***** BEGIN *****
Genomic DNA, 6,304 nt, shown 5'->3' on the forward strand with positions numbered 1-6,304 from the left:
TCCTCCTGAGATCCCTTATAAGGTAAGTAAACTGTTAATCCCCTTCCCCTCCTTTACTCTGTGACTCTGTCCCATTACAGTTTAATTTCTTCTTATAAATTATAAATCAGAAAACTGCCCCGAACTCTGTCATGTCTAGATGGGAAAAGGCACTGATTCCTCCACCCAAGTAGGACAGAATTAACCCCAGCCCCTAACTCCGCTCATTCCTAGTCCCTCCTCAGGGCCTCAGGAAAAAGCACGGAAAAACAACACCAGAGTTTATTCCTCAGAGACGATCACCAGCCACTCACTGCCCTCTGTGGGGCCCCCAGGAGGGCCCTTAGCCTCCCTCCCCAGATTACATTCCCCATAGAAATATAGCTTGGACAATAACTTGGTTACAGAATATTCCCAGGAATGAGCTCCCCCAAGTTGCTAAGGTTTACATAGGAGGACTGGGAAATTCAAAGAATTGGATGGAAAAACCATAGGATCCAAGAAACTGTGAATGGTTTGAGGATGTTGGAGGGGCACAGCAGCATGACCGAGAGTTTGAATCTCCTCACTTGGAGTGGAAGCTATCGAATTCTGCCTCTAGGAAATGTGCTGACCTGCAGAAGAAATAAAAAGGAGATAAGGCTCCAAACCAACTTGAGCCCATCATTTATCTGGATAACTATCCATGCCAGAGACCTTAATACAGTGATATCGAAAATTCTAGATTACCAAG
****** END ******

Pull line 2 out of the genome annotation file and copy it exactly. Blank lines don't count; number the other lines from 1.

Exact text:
TCCTCCTGAGATCCCTTATAAGGTAAGTAAACTGTTAATCCCCTTCCCCTCCTTTACTCTGTGACTCTGTCCCATTACAGTTTAATTTCTTCTTATAAATTATAAATCAGAAAACTGCCCCGAACTCTGTCATGTCTAGATGGGAAAAGGCACTGATTCCTCCACCCAAGTAGGACAGAATTAACCCCAGCCCCTAACTCCGCTCATTCCTAGTCCCTCCTCAGGGCCTCAGGAAAAAGCACGGAAAAACAACACCAGAGTTTATTCCTCAGAGACGATCACCAGCCACTCACTGCCCTCTGTGGGGCCCCCAGGAGGGCCCTTAGCCTCCCTCCCCAGATTACATTCCCCATAGAAATATAGCTTGGACAATAACTTGGTTACAGAATATTCCCAGGAATGAGCTCCCCCAAGTTGCTAAGGTTTACATAGGAGGACTGGGAAATTCAAAGAATTGGATGGAAAAACCATAGGATCCAAGAAACTGTGAATGGTTTGAGGATGTTGGAGGGGCACAGCAGCATGACCGAGAGTTTGAATCTCCTCACTTGGAGTGGAAGCTATCGAATTCTGCCTCTAGGAAATGTGCTGACCTGCAGAAGAAATAAAAAGGAGATAAGGCTCCAAACCAACTTGAGCCCATCATTTATCTGGATAACTATCCATGCCAGAGACCTTAATACAGTGATATCGAAAATTCTAGATTACCAAG